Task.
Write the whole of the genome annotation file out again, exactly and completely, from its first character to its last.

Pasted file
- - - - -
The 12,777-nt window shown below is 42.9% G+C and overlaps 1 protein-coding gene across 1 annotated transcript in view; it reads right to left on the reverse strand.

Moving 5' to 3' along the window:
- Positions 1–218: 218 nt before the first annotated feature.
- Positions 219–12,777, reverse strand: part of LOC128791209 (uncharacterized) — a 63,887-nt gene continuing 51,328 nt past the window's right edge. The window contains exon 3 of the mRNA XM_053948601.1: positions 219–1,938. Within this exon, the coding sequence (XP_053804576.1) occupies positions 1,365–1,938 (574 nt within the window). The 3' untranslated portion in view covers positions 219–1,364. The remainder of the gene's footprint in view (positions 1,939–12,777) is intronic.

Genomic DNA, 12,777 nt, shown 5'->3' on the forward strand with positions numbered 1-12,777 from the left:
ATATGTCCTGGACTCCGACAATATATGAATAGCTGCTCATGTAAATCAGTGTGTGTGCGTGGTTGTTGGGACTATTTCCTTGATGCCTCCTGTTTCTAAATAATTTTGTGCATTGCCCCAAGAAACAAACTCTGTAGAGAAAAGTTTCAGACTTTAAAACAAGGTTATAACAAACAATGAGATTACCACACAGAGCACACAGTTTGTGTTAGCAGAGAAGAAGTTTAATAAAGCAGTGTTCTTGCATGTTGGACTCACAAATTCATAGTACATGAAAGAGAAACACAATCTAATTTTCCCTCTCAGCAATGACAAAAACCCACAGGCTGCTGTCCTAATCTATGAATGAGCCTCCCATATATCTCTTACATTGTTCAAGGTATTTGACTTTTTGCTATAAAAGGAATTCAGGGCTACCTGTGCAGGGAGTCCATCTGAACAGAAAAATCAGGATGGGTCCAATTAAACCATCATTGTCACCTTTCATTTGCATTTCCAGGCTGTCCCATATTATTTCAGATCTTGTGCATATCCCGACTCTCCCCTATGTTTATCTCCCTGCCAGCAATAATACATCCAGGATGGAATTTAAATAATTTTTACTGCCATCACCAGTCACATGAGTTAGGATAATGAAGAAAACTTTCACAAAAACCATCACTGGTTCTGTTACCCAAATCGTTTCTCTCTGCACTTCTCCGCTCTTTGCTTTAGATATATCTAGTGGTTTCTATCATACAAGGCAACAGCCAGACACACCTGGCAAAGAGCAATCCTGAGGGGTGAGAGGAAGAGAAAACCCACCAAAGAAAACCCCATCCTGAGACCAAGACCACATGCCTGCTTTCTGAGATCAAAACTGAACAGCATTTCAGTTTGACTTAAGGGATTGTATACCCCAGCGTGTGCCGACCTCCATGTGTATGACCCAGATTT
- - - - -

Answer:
The 12,777-nt window shown below is 42.9% G+C and overlaps 1 protein-coding gene across 1 annotated transcript in view; it reads right to left on the reverse strand.

Moving 5' to 3' along the window:
- Positions 1–218: 218 nt before the first annotated feature.
- Positions 219–12,777, reverse strand: part of LOC128791209 (uncharacterized) — a 63,887-nt gene continuing 51,328 nt past the window's right edge. The window contains exon 3 of the mRNA XM_053948601.1: positions 219–1,938. Within this exon, the coding sequence (XP_053804576.1) occupies positions 1,365–1,938 (574 nt within the window). The 3' untranslated portion in view covers positions 219–1,364. The remainder of the gene's footprint in view (positions 1,939–12,777) is intronic.

Genomic DNA, 12,777 nt, shown 5'->3' on the forward strand with positions numbered 1-12,777 from the left:
ATATGTCCTGGACTCCGACAATATATGAATAGCTGCTCATGTAAATCAGTGTGTGTGCGTGGTTGTTGGGACTATTTCCTTGATGCCTCCTGTTTCTAAATAATTTTGTGCATTGCCCCAAGAAACAAACTCTGTAGAGAAAAGTTTCAGACTTTAAAACAAGGTTATAACAAACAATGAGATTACCACACAGAGCACACAGTTTGTGTTAGCAGAGAAGAAGTTTAATAAAGCAGTGTTCTTGCATGTTGGACTCACAAATTCATAGTACATGAAAGAGAAACACAATCTAATTTTCCCTCTCAGCAATGACAAAAACCCACAGGCTGCTGTCCTAATCTATGAATGAGCCTCCCATATATCTCTTACATTGTTCAAGGTATTTGACTTTTTGCTATAAAAGGAATTCAGGGCTACCTGTGCAGGGAGTCCATCTGAACAGAAAAATCAGGATGGGTCCAATTAAACCATCATTGTCACCTTTCATTTGCATTTCCAGGCTGTCCCATATTATTTCAGATCTTGTGCATATCCCGACTCTCCCCTATGTTTATCTCCCTGCCAGCAATAATACATCCAGGATGGAATTTAAATAATTTTTACTGCCATCACCAGTCACATGAGTTAGGATAATGAAGAAAACTTTCACAAAAACCATCACTGGTTCTGTTACCCAAATCGTTTCTCTCTGCACTTCTCCGCTCTTTGCTTTAGATATATCTAGTGGTTTCTATCATACAAGGCAACAGCCAGACACACCTGGCAAAGAGCAATCCTGAGGGGTGAGAGGAAGAGAAAACCCACCAAAGAAAACCCCATCCTGAGACCAAGACCACATGCCTGCTTTCTGAGATCAAAACTGAACAGCATTTCAGTTTGACTTAAGGGATTGTATACCCCAGCGTGTGCCGACCTCCATGTGTATGACCCAGATTT